Jesuit Fr. Federico Lombardi, the Vatican spokesman, said at a press briefing Saturday evening that the pope was saddened by the woman's death and would be expressing his sadness to her family.

The spokesman also said the pope had been told Friday that conditions in Tacloban might be difficult because of the weather, but responded: "I have come to the Philippines before all to be in Tacloban tomorrow. We have to fly there in any case."

Lombardi said people in Tacloban had also suggested the pope might celebrate Mass somewhere inside, with use of large television screens to show the Mass to crowds outside.

"Absolutely no," Lombardi said the pontiff replied. "It is impossible. Where are the people? They are outside. We have to be with them and celebrate with them."

Despite the conditions, Francis descended from the papal plane Saturday without any protective rain gear or even an umbrella. Later, as he processed through crowds covered in plastic yellow ponchos, the pontiff donned a similar poncho over his vestments.

In order to try and protect Francis, organizers of the event at the last minute moved the altar under a slightly sheltered area. They also moved distribution of Communion to the end of the Mass, to allow the pope to return to the sacristy more quickly.

But the pontiff instead took to the popemobile following the Mass, traversing the rain to greet people in the crowd.

While some had hoped Francis might use the occasion in Tacloban to address global climate change, to which some scientists have attributed to the unusual fierceness of Haiyan, the pope instead kept his homily personal -- choosing to try and address the pain of many who had suffered through the storm.

Francis said that besides Jesus, people who are suffering also have the support of the Virgin Mary.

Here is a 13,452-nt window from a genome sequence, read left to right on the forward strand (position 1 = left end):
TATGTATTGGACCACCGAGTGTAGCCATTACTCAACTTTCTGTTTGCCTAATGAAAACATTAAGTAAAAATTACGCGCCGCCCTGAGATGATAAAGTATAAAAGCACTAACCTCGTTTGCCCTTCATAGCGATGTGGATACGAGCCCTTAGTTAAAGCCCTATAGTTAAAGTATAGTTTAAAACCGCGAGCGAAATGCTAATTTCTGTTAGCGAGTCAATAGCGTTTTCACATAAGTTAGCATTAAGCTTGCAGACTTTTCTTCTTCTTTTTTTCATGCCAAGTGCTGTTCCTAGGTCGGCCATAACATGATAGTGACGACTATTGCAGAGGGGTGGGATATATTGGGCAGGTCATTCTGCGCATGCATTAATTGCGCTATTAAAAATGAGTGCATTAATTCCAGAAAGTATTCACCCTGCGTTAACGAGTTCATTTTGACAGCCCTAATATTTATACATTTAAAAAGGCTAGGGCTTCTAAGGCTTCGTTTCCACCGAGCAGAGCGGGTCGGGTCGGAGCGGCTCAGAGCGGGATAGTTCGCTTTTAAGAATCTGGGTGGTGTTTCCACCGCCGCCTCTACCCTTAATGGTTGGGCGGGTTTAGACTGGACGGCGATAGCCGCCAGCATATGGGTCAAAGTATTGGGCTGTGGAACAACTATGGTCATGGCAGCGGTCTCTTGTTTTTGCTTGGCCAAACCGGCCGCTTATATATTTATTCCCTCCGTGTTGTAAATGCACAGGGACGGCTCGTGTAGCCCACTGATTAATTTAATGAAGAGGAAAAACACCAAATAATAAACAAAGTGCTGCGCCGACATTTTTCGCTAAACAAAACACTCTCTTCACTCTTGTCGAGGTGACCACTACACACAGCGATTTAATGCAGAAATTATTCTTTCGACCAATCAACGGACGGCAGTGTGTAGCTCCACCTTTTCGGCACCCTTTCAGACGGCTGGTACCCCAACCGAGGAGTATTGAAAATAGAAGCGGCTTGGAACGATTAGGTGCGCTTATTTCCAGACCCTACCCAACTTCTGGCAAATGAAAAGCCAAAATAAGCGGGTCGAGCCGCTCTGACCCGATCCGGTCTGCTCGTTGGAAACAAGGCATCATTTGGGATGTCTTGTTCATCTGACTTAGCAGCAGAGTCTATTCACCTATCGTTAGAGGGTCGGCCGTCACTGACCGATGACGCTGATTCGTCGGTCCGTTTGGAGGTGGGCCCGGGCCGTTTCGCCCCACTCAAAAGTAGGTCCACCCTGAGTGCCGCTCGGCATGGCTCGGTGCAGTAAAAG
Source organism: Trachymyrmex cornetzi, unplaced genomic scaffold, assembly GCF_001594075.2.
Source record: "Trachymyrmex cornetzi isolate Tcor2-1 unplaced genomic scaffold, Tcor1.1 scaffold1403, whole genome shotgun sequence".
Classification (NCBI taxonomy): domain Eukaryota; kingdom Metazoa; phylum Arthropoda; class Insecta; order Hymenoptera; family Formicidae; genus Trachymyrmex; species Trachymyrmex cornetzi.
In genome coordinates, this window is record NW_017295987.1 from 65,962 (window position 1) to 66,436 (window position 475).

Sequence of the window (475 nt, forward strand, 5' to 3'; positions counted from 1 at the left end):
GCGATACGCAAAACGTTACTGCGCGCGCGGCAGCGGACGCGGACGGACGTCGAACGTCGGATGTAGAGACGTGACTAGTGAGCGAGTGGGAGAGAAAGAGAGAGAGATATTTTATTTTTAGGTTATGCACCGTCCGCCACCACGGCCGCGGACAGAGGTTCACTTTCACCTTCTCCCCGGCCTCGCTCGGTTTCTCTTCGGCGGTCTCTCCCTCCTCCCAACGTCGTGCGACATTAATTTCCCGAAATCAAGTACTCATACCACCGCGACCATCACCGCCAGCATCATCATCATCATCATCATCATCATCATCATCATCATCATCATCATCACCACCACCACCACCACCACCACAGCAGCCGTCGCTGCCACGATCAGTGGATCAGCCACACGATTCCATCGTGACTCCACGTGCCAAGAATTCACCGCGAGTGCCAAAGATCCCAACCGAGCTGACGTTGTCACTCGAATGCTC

"In the moments where we have so much pain, where we no longer understand anything, all we can do is grab hold of her hand firmly and tell her, 'Mom,' as a child does to her mother when he or she feels fear," said the pope.

"It is perhaps the only word that we can say in such difficult times, 'Mother, mom,'" he continued. "Let us look to our mother, and like that little child let us grab hold of her skirt, and with a true heart say: 'Mother.' "

Francis also thanked the many who had offered support to those suffering from the typhoon.

"We also have many brothers who in this moment of catastrophe came to help you," said the pope. "And also we, because of this, we feel more brothers and sisters because we helped each other."

"This is what comes from my heart," the pope concluded. "And forgive me if I have no other words to express this."

"But please know Jesus never lets you down," he said. "Please know that the love and tenderness of mother Mary never lets you down."

Francis is visiting the Philippines, Asia's largest Catholic nation, Thursday-Sunday in the second visit of a two-part Asian voyage that first saw him visit Sri Lanka earlier in the week.

The pope is returning to Manila on Saturday afternoon, after having lunch in Tacloban with victims of the 2013 Typhoon.

While Francis was originally scheduled to stay in Tacloban for several more hours, primarily to have a meeting at the city's cathedral with priests and religious, he returned much earlier so as to try and avoid the brunt of Saturday's storm.

On Sunday, the pontiff will celebrate a public Mass in Manila's Rizal Park, an event the Vatican has called a "mega Mass" that is expected to draw crowds in the millions.

[Joshua J. McElwee is NCR Vatican correspondent. His email address is jmcelwee@ncronline.org. Follow him on Twitter: @joshjmac.]